The Simon Wiesenthal Center and the Targum Shlishi Foundation have launched the
second stage of their “Operation: Last Chance” campaign which offers financial rewards for information leading to the prosecution
and punishment of Nazi war criminals in the Baltics, by initiating
an innovative ad campaign which utilizes authentic Holocaust-era
photos of Nazi atrocities to urge informants to supply the
Center with incriminating information against local Holocaust
perpetrators. The ads, which have already appeared in Lithuania
and are slated to run in Latvia and Estonia during the coming
two weeks, note the tragic fates of the Baltic Jewish communities
and the role-played by local collaborators in their liquidation.
In Lithuania, for example, the ad noted, “Lithuanian
Jewry did not disappear. They were murdered in Ponar (Vilnius), Fort IX (Kaunas),
Kuziai Forest (Siauliai) and over a hundred other places of mass murder…”In Latvia the ad, whose publication will coincide with the anniversary of the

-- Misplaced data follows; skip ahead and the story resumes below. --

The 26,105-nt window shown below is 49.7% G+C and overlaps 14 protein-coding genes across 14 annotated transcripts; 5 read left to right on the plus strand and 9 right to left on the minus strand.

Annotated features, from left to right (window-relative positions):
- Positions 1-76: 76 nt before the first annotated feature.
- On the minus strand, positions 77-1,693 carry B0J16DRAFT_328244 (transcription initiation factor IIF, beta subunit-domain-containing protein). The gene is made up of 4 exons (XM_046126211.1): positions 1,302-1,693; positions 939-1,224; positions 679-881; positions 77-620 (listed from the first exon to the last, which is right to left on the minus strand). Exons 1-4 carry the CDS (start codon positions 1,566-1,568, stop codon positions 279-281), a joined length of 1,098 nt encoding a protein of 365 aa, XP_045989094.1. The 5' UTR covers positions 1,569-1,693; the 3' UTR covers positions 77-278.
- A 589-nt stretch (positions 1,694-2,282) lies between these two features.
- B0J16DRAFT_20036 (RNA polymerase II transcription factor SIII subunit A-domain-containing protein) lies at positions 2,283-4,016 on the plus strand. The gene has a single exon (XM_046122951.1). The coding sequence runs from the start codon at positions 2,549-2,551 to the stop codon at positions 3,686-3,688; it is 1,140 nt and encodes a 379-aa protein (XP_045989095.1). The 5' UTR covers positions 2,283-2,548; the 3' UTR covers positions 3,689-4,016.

large-scale annihilation of 30,000 Riga Jews (on November 30 and December 8,
1941), will focus on that atrocity, the worst in Latvia’s history.
“ Our goal is not only to notify the public about “Operation:
Last Chance,” but to inform people about the critical role played by local Nazi collaborators
in each of the Baltic countries (as well as in other countries) in the implementation
of the Final Solution. In that respect, while our immediate focus is on justice
and the prosecution of those responsible, our larger goal is education. Although
these countries have already been admitted to NATO, they have a long way to go
in confronting their World War II past and the active participation of numerous
Lithuanians, Latvians and Estonians in the crimes of the Holocaust, “ said Dr. Efraim Zuroff, the Center’s chief Nazi-hunter and the coordinator of the project.
“ Operation: Last Chance is designed to arouse the conscience of
these societies and help them confront their pasts. It’s about justice not revenge. And therein is an important message for today’s terrorists from Al-Quaida, that the guilty will be hunted for decades, if necessary,” said Targum Shlishi founder Aryeh Rubin.
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